Determinants of judgments of explanatory power: Credibility, Generality, and Statistical Relevance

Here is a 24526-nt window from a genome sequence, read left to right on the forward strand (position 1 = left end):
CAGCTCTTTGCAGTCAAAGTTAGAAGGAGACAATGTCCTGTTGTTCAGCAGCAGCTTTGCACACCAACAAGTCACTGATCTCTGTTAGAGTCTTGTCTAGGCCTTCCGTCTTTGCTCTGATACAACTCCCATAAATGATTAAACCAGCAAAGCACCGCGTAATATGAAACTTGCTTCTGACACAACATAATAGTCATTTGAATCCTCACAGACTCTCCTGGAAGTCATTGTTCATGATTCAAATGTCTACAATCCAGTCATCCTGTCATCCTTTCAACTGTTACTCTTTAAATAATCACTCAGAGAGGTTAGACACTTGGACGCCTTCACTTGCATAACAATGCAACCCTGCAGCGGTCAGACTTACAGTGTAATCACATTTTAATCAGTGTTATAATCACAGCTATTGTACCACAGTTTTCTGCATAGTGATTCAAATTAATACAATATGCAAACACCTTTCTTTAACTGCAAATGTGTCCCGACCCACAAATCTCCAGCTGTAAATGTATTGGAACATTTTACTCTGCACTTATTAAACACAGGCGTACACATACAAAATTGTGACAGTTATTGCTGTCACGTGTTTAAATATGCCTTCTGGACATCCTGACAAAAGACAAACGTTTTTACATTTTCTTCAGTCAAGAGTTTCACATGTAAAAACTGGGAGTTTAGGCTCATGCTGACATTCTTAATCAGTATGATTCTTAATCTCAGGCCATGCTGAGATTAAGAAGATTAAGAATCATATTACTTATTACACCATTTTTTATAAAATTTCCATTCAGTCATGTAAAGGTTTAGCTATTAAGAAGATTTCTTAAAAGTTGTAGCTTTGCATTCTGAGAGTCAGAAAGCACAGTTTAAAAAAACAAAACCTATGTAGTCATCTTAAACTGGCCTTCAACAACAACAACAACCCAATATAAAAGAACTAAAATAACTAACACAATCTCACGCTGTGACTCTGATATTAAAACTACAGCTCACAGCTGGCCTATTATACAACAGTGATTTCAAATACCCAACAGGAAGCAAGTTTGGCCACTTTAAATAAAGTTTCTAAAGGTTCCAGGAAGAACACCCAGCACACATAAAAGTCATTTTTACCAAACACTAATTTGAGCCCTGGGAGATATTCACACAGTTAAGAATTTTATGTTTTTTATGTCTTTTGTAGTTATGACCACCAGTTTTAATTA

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Explanation is a central concept in human psychology. Drawing upon philosophical theories of explanation, psychologists have recently begun to examine the relationship between explanation, probability and causality. Our study advances this growing literature in the intersection of psychology and philosophy of science by systematically investigating how judgments of explanatory power are affected by (i) the prior credibility of a potential explanation, (ii) the causal framing used to describe the explanation, (iii) the generalizability of the explanation, and (iv) its statistical relevance for the evidence. Collectively, the results of our five experiments support the hypothesis that the prior credibility of a causal explanation plays a central role in explanatory reasoning: first, because of the presence of strong main effects on judgments of explanatory power, and second, because of the gate-keeping role it has for other factors. Highly credible explanations were not susceptible to causal framing effects. Instead, highly credible hypotheses were sensitive to the effects of factors which are usually considered relevant from a normative point of view: the generalizability of an explanation, and its statistical relevance for the evidence. These results advance current literature in the philosophy and psychology of explanation in three ways. First, they yield a more nuanced understanding of the determinants of judgments of explanatory power, and the interaction between these factors. Second, they illuminate the close relationship between prior beliefs and explanatory power. Third, they clarify the relationship between abductive and probabilistic reasoning.